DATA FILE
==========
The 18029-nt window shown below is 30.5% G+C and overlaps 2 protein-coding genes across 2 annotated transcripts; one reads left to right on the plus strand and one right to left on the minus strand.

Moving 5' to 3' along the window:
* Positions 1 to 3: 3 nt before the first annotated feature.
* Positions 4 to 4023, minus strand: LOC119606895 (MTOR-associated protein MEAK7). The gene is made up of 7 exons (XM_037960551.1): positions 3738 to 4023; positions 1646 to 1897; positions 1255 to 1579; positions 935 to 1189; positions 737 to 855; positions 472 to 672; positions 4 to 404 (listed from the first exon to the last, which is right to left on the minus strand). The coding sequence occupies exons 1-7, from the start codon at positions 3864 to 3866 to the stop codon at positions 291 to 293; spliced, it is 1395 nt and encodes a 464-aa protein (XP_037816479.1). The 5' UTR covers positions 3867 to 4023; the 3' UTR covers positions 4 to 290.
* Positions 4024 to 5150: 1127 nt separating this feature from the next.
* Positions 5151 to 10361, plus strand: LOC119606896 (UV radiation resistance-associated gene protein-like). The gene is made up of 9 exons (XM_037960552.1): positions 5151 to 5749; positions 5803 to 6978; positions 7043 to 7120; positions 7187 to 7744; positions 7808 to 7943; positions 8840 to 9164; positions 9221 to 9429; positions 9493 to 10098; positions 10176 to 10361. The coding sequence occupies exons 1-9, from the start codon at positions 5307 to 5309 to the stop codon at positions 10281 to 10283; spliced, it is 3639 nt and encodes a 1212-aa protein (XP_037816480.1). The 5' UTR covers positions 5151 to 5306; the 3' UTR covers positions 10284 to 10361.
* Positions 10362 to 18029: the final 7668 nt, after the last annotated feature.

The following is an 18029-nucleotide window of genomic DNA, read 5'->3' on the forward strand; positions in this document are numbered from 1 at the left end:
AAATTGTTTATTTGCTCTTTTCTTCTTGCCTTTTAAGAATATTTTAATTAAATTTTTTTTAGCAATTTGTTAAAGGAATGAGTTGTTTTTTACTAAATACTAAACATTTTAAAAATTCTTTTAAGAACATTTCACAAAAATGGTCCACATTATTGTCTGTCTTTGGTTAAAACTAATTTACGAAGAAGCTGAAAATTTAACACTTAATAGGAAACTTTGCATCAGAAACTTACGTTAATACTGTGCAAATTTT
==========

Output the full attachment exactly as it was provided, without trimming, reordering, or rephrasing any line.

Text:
The 18029-nt window shown below is 30.5% G+C and overlaps 2 protein-coding genes across 2 annotated transcripts; one reads left to right on the plus strand and one right to left on the minus strand.

Moving 5' to 3' along the window:
* Positions 1 to 3: 3 nt before the first annotated feature.
* Positions 4 to 4023, minus strand: LOC119606895 (MTOR-associated protein MEAK7). The gene is made up of 7 exons (XM_037960551.1): positions 3738 to 4023; positions 1646 to 1897; positions 1255 to 1579; positions 935 to 1189; positions 737 to 855; positions 472 to 672; positions 4 to 404 (listed from the first exon to the last, which is right to left on the minus strand). The coding sequence occupies exons 1-7, from the start codon at positions 3864 to 3866 to the stop codon at positions 291 to 293; spliced, it is 1395 nt and encodes a 464-aa protein (XP_037816479.1). The 5' UTR covers positions 3867 to 4023; the 3' UTR covers positions 4 to 290.
* Positions 4024 to 5150: 1127 nt separating this feature from the next.
* Positions 5151 to 10361, plus strand: LOC119606896 (UV radiation resistance-associated gene protein-like). The gene is made up of 9 exons (XM_037960552.1): positions 5151 to 5749; positions 5803 to 6978; positions 7043 to 7120; positions 7187 to 7744; positions 7808 to 7943; positions 8840 to 9164; positions 9221 to 9429; positions 9493 to 10098; positions 10176 to 10361. The coding sequence occupies exons 1-9, from the start codon at positions 5307 to 5309 to the stop codon at positions 10281 to 10283; spliced, it is 3639 nt and encodes a 1212-aa protein (XP_037816480.1). The 5' UTR covers positions 5151 to 5306; the 3' UTR covers positions 10284 to 10361.
* Positions 10362 to 18029: the final 7668 nt, after the last annotated feature.

The following is an 18029-nucleotide window of genomic DNA, read 5'->3' on the forward strand; positions in this document are numbered from 1 at the left end:
AAATTGTTTATTTGCTCTTTTCTTCTTGCCTTTTAAGAATATTTTAATTAAATTTTTTTTAGCAATTTGTTAAAGGAATGAGTTGTTTTTTACTAAATACTAAACATTTTAAAAATTCTTTTAAGAACATTTCACAAAAATGGTCCACATTATTGTCTGTCTTTGGTTAAAACTAATTTACGAAGAAGCTGAAAATTTAACACTTAATAGGAAACTTTGCATCAGAAACTTACGTTAATACTGTGCAAATTTT